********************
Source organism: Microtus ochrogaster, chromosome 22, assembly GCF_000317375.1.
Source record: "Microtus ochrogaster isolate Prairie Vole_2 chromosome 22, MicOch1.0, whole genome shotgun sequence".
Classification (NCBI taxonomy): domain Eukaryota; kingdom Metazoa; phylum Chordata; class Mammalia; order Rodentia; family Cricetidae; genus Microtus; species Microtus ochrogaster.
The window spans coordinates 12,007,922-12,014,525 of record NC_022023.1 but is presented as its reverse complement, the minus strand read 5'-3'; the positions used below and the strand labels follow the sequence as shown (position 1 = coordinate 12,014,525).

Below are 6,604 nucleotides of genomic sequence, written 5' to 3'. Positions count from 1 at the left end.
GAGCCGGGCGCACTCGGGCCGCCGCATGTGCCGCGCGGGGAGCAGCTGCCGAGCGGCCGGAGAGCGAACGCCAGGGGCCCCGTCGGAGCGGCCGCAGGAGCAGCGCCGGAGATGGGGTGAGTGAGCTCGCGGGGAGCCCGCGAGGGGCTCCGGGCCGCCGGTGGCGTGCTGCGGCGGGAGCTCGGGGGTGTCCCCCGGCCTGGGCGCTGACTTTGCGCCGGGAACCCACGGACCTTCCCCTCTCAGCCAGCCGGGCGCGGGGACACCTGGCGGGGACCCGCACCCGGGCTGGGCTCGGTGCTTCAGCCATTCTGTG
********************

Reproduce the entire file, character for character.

Source organism: Microtus ochrogaster, chromosome 22, assembly GCF_000317375.1.
Source record: "Microtus ochrogaster isolate Prairie Vole_2 chromosome 22, MicOch1.0, whole genome shotgun sequence".
Classification (NCBI taxonomy): domain Eukaryota; kingdom Metazoa; phylum Chordata; class Mammalia; order Rodentia; family Cricetidae; genus Microtus; species Microtus ochrogaster.
The window spans coordinates 12,007,922-12,014,525 of record NC_022023.1 but is presented as its reverse complement, the minus strand read 5'-3'; the positions used below and the strand labels follow the sequence as shown (position 1 = coordinate 12,014,525).

Below are 6,604 nucleotides of genomic sequence, written 5' to 3'. Positions count from 1 at the left end.
GAGCCGGGCGCACTCGGGCCGCCGCATGTGCCGCGCGGGGAGCAGCTGCCGAGCGGCCGGAGAGCGAACGCCAGGGGCCCCGTCGGAGCGGCCGCAGGAGCAGCGCCGGAGATGGGGTGAGTGAGCTCGCGGGGAGCCCGCGAGGGGCTCCGGGCCGCCGGTGGCGTGCTGCGGCGGGAGCTCGGGGGTGTCCCCCGGCCTGGGCGCTGACTTTGCGCCGGGAACCCACGGACCTTCCCCTCTCAGCCAGCCGGGCGCGGGGACACCTGGCGGGGACCCGCACCCGGGCTGGGCTCGGTGCTTCAGCCATTCTGTG